He immediately compares this to the world of pro football: ‘Like PSV (he sits on the board of the foundation in which the club’s shares are held, ed.) continues to follow its club-trained players’ careers after they leave, we as a university have to do much better in terms of following the careers of our alumni and former employees. So we know when they are at a stage in their careers where working at the TU as a researcher would be attractive to them. And we can make them a well-timed offer.’ However, just as between European clubs, the budgetary constraints between universities can also vary widely. ‘The budget of MIT, our role model in the US, for example, is seven times higher than ours, while we have the same number of students and two and a half times as many employees. There are also increasingly more institutions in the Middle East that are offering our talents three times the salary we offer, plus a private lab. This can increase the exodus of talent and that concerns me.’ Adding with a quasi-confident look, befitting an ‘unfeasible’ idea: ‘Actually, we should follow the example of the football world, i.e. enter into contracts with our talents so that we can ask for a transfer fee….’ As if to give himself a pep talk, he continues: ‘Thankfully we are scientists, different from football players, independent spirits. Who are driven to discover the mysteries of Mother Nature and who do not allow themselves to be swayed by a higher salary.’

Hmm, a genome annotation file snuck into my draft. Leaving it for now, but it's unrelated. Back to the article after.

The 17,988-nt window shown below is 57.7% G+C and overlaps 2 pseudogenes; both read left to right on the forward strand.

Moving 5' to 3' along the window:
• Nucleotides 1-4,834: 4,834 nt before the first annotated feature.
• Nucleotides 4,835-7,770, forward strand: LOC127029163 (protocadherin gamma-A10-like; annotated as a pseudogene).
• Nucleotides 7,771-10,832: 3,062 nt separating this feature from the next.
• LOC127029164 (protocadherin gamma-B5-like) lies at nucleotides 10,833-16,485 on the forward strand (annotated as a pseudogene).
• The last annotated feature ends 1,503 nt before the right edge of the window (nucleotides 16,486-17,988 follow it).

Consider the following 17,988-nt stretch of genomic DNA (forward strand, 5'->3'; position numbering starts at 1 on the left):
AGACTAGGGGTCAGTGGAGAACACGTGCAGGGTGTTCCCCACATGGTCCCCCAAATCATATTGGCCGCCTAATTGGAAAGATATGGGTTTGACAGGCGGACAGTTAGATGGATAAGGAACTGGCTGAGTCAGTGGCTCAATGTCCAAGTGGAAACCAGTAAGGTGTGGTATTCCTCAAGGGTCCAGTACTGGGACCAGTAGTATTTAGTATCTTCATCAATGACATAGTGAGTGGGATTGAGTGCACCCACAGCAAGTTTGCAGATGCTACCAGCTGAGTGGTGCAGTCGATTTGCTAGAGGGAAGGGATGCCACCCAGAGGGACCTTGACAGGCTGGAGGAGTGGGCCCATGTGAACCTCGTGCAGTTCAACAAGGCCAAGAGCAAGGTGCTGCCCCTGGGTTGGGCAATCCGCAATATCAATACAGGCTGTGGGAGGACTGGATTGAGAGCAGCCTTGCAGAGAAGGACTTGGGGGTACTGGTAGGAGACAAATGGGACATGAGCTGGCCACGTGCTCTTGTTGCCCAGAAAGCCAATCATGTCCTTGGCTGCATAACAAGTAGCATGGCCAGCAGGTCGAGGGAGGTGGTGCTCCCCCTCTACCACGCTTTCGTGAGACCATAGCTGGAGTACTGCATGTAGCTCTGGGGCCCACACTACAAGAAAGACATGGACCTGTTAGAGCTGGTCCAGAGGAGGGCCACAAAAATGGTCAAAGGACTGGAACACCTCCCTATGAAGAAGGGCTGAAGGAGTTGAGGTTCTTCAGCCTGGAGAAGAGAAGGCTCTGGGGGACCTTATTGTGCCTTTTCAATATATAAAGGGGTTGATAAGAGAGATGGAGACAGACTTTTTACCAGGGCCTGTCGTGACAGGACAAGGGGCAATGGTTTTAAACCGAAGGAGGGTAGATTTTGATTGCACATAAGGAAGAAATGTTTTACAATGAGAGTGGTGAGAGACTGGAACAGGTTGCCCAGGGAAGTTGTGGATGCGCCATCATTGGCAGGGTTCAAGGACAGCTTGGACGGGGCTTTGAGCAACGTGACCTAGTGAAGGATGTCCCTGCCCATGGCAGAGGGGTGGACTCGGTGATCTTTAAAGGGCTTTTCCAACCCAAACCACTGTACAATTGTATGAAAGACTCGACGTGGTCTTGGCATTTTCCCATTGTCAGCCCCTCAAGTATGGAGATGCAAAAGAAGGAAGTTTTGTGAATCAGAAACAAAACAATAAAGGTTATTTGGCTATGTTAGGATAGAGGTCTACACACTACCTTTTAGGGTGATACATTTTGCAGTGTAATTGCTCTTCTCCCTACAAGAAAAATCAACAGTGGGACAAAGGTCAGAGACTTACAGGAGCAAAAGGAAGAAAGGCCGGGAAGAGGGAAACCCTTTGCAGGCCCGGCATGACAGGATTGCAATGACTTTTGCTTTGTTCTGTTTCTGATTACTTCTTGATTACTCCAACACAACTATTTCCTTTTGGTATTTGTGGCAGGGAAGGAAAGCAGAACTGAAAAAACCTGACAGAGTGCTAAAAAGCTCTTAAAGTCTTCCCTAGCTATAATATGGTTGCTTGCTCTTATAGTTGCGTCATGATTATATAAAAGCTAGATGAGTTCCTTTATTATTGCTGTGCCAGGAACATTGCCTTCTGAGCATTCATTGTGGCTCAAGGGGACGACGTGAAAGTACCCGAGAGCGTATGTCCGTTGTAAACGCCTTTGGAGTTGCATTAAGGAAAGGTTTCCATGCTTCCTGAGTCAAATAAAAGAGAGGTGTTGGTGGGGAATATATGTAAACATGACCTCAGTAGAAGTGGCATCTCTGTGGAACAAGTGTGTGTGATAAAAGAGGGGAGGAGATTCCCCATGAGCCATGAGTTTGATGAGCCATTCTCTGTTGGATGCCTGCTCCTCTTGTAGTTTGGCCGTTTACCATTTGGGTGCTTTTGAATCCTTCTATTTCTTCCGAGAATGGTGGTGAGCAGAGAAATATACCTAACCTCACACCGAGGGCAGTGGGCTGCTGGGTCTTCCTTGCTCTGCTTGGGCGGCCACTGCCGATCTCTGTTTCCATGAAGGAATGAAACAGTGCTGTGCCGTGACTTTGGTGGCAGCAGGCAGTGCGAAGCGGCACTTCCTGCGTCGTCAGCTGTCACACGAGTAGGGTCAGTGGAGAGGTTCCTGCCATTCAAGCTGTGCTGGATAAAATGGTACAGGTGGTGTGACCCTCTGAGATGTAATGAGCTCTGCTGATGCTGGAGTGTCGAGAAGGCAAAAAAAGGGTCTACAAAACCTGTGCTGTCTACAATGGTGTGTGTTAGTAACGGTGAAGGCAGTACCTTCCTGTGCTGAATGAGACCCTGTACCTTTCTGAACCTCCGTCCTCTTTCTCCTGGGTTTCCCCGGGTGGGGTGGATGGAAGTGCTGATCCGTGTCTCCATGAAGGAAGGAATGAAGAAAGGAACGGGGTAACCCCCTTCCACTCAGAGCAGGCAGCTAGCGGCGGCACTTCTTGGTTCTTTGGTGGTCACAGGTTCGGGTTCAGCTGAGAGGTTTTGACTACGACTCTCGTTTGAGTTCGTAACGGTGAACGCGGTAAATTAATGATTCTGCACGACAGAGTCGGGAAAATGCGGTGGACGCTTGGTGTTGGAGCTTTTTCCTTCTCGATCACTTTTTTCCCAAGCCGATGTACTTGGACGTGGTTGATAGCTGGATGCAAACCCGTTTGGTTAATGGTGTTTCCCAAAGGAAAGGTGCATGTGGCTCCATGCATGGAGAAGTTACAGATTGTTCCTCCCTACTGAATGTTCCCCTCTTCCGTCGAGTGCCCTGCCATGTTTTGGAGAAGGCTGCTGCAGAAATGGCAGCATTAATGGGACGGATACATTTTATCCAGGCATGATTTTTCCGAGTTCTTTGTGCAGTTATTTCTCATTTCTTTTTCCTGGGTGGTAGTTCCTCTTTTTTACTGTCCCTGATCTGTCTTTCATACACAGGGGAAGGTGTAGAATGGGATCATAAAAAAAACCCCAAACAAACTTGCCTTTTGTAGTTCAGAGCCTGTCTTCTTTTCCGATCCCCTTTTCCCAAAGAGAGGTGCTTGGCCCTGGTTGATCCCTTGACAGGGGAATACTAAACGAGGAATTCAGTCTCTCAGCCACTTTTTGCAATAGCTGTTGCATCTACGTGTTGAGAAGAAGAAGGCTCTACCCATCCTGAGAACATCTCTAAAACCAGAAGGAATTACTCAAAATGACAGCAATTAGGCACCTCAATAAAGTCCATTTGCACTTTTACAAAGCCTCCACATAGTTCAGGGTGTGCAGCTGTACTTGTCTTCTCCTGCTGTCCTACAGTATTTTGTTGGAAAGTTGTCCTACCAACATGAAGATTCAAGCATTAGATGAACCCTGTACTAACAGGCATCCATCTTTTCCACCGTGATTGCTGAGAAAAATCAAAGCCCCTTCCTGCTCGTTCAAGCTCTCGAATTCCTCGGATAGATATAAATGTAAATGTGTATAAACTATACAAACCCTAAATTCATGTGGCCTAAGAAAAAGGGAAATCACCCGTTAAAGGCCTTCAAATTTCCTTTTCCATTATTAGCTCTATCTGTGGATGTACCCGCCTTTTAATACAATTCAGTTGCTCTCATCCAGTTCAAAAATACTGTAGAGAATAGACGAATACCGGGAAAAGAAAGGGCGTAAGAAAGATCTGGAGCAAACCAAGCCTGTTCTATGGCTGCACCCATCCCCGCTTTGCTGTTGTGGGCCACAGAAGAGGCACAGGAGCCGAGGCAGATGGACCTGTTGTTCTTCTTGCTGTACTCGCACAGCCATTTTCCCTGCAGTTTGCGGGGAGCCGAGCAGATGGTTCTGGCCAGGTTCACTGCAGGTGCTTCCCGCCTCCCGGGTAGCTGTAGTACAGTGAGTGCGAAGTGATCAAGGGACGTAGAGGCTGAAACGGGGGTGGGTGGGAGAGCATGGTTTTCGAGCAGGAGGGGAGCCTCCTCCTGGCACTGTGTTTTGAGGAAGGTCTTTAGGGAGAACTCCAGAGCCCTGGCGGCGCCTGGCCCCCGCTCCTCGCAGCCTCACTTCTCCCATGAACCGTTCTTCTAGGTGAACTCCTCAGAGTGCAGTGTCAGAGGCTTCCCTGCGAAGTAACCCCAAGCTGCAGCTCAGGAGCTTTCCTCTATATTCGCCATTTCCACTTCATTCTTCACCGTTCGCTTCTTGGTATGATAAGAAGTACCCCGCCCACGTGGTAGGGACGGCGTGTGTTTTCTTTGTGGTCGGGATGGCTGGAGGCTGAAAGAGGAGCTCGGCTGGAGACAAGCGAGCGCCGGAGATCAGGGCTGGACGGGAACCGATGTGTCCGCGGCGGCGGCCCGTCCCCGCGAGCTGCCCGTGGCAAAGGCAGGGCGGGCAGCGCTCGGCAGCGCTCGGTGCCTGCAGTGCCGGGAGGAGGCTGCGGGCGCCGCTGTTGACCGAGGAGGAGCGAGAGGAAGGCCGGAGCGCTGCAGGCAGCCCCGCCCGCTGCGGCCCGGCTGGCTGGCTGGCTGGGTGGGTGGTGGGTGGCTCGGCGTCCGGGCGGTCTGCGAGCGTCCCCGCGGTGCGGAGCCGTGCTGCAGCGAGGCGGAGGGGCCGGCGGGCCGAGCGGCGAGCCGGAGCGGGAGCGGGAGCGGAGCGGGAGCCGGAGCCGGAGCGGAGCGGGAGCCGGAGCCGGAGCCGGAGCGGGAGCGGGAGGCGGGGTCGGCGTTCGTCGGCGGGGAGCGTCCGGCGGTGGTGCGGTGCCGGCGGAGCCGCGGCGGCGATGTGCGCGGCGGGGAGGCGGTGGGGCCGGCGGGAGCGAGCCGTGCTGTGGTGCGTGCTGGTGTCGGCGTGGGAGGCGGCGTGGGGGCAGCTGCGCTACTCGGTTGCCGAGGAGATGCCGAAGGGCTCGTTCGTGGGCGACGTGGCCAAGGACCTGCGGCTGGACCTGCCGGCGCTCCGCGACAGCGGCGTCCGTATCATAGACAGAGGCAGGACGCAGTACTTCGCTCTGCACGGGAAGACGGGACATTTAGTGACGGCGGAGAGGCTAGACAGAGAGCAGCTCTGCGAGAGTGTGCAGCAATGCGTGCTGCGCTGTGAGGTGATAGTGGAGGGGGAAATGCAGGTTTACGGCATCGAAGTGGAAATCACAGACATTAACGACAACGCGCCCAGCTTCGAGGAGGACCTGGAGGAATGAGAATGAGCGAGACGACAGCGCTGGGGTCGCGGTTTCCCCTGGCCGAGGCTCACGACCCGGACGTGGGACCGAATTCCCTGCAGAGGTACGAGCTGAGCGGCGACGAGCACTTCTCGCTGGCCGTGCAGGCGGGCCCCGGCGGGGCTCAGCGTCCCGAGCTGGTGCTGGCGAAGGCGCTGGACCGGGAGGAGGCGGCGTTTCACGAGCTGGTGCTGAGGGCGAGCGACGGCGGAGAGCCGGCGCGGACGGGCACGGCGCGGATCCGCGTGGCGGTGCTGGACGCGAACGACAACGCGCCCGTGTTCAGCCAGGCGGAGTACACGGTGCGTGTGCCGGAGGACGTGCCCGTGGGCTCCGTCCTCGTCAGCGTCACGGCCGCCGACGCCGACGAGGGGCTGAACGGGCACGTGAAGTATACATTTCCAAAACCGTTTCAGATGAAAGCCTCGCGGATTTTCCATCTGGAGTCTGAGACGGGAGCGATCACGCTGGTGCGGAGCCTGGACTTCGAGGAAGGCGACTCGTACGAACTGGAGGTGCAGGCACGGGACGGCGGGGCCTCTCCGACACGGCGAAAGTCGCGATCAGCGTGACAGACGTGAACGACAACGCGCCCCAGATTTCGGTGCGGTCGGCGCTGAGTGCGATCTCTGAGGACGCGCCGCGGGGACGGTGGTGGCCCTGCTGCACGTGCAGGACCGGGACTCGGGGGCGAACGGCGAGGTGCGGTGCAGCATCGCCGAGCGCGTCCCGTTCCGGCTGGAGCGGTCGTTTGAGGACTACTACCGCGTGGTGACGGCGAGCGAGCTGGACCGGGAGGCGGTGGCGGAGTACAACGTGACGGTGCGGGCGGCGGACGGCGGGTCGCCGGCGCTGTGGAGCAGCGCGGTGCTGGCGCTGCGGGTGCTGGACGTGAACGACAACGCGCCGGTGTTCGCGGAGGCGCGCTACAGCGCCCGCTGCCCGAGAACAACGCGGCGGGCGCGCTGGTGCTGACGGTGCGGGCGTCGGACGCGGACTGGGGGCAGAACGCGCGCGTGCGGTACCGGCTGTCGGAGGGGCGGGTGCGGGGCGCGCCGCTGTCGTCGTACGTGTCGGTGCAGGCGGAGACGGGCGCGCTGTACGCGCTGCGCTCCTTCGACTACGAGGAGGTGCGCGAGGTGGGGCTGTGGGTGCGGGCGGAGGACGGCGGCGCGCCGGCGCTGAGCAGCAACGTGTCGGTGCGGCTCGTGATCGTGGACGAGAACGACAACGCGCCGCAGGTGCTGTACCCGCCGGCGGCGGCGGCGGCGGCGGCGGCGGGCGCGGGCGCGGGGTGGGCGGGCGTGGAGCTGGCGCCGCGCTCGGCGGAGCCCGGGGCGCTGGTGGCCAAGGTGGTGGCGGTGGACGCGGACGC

Pillory

On the research front, he sees other foreign practices which can pave the way for Dutch TUs to further strengthen the competitiveness of the country’s high-tech industry. ‘The freedom that professors have, say in Silicon Valley, to pursue extra-curricular commercial activities is much higher than here. Fortunately, scientific knowledge in the Netherlands is often brought to market by creating a start-up. An enterprising professor can buy as high as a 10% share – without voting rights – in the company. In other words, such a professor cannot become a major shareholder, or run and grow the private company in the Netherlands. That is immediately regarded as a conflict of interest. Only professors in medical science are afforded more freedom by their universities. If you step over the limits, you run the risk of getting nailed to the pillory. By the Dutch weekly, De Groene Amsterdammer, for example, which last year published a list of professors and their extracurricular activities and additional earnings. Scientists earning money through knowledge developed with public money is unacceptable, that is the prevailing public opinion in the Netherlands polder. Furthermore, we cannot compensate talented scientists with a higher salary because of the Balkenende standard. And because research resources have not increased here, we cannot bind them with large research budgets.’